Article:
Book Eaters a yummy summer read

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Image courtesy of Tor
Image courtesy of Tor

2022 Tor
304 pages

As a child, Devon Fairweather's days were spent on Yorkshire moors near her family's mansion, exploring the woods, and playing with her older brother, Ramsey. She didn't worry about school, because she was a book eater: both nourishment and knowledge came from pages of literature and nonfiction. She particularly loved the taste of fairy tales.

She'd been a fearless child, secure in the knowledge that princesses like her were rare and never punished as long as they kept quiet, married twice, bore two children, then gracefully withdrew. Devon's brothers — and there were many — became knights or rulers of their family's quadrant. Other children — those unfortunate offspring born with a mind eater's curled proboscis — were whisked away at birth to became dragons, because they couldn't be trusted not to kill.

That was the way it was. Like everything in the family, it was as it'd always been, just as it was expected that princesses would relinquish their children — forcibly, if necessary.

Devon had lost her firstborn this way, and she vowed that it wouldn't happen again. So when her second-born cried with a telltale curled tongue and her husband prepared to send the baby to the knights, Devon weighed her options: find someone in the Ravenscar family to give the boy curing medicine; hunt for him biweekly, until he could hunt for himself; or let the family have her son.

Or she could run, as she'd done for three years now, as knights and dragons watched for her constantly and circled her everywhere. And her boy was always hungry. As he grew, so did the danger, and there'd be no happily ever after...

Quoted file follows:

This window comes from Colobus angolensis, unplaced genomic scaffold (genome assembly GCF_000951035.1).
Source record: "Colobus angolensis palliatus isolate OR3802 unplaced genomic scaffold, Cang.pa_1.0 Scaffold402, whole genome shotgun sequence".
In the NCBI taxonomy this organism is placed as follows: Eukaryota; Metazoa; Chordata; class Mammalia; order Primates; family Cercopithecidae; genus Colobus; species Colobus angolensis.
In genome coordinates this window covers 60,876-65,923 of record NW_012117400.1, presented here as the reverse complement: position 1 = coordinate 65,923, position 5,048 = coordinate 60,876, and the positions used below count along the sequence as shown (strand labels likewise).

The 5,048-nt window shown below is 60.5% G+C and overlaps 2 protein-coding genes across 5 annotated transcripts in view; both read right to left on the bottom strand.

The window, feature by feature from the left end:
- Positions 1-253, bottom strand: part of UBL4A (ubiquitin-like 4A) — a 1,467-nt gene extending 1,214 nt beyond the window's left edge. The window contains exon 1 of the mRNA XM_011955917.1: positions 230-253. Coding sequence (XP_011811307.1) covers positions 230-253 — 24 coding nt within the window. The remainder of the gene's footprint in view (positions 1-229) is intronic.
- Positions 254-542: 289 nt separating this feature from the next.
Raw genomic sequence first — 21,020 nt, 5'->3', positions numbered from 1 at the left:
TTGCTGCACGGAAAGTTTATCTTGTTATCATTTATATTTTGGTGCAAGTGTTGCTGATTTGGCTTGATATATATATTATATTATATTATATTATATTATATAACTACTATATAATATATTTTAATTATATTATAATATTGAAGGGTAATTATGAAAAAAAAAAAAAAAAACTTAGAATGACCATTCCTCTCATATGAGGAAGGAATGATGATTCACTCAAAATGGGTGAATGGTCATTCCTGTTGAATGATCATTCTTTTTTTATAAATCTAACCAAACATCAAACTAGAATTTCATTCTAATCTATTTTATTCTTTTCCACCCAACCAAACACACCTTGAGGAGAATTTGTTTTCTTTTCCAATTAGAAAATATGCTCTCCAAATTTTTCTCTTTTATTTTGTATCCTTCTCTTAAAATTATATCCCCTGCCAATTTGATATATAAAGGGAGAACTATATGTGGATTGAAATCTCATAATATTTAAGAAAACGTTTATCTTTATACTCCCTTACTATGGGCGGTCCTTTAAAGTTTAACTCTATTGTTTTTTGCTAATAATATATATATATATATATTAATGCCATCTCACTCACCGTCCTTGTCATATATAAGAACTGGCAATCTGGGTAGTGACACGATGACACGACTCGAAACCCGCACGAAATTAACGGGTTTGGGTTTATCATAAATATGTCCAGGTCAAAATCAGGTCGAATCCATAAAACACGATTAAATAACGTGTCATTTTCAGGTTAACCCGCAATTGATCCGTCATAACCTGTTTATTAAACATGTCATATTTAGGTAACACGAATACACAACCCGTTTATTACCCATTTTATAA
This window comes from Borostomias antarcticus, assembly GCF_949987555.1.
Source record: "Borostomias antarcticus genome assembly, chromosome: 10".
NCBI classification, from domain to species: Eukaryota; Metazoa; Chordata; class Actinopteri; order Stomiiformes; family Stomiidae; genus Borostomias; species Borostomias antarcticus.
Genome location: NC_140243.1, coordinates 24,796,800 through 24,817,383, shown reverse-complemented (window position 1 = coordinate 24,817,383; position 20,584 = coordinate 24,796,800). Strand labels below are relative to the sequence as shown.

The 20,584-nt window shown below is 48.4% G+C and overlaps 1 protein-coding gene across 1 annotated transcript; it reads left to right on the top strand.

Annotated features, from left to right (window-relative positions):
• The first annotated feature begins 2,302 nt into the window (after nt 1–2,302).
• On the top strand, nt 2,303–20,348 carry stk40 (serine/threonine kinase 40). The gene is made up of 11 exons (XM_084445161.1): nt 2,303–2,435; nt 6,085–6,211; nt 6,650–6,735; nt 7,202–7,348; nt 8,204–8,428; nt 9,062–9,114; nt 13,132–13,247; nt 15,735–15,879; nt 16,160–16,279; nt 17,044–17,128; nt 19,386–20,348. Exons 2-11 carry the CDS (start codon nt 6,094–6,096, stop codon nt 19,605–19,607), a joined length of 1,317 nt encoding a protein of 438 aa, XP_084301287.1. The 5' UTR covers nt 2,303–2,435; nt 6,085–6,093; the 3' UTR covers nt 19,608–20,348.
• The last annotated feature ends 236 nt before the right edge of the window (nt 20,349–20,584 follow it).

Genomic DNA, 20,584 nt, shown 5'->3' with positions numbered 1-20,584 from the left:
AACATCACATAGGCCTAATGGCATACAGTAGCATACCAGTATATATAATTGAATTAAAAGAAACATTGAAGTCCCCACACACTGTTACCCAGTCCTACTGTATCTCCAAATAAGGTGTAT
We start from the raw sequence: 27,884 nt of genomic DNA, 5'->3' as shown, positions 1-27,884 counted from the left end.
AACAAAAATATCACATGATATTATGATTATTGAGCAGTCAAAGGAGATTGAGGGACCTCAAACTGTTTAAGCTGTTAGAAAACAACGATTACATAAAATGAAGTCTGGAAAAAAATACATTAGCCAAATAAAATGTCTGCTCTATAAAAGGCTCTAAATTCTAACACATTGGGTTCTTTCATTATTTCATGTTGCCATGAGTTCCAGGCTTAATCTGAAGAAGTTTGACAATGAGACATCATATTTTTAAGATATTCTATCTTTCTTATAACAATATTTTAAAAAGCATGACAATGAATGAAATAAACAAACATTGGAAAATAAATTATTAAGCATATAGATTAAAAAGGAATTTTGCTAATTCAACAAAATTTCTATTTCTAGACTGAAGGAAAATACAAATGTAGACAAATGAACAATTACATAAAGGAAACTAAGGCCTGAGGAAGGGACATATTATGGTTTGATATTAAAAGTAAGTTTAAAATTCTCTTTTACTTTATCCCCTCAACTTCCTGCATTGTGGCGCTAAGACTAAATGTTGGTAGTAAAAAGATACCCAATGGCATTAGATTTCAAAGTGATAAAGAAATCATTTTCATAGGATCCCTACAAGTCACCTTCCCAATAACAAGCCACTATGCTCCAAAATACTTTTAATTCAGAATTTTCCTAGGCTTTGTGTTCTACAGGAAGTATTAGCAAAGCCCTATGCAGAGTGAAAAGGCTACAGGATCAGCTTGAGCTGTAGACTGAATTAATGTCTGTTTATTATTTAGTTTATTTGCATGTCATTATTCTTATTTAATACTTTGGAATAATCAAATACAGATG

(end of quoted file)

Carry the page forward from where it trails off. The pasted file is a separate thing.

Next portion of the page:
Princesses, knights, and dragons, oh my! They're there in the novel The Book Eaters, plus everything else you want in a dark fable — tattered cities, menacing thickets, evil step-relatives, monsters — all of which makes this a fairy tale that definitely isn't for five-year-olds.

It's probably not even the kind of book a sensitive soul would want to read before bedtime; the very idea of a world parallel to ours full of thick-browed dragons and exhausted princesses could either keep you awake or give you nightmares. It wouldn't help that you'd be happily plagued by multiple I-didn't-see-that-coming plotlines and a modern-not-modern heroine who fights misogyny, child-snatching, and being someone's lunch.

And how wonderful is author Sunyi Dean's prose? Well, on the first page, she shoves readers into a dank apartment above a car repair business, and we can practically smell the rubber of new tires. Indeed, it's gut-punch storytelling that shouts at the imagination.

No, sorry, this ain't the Brothers Grimm. It's much better: dark and tasty. You'll be obsessed with The Book Eaters. In fact, you'll devour it.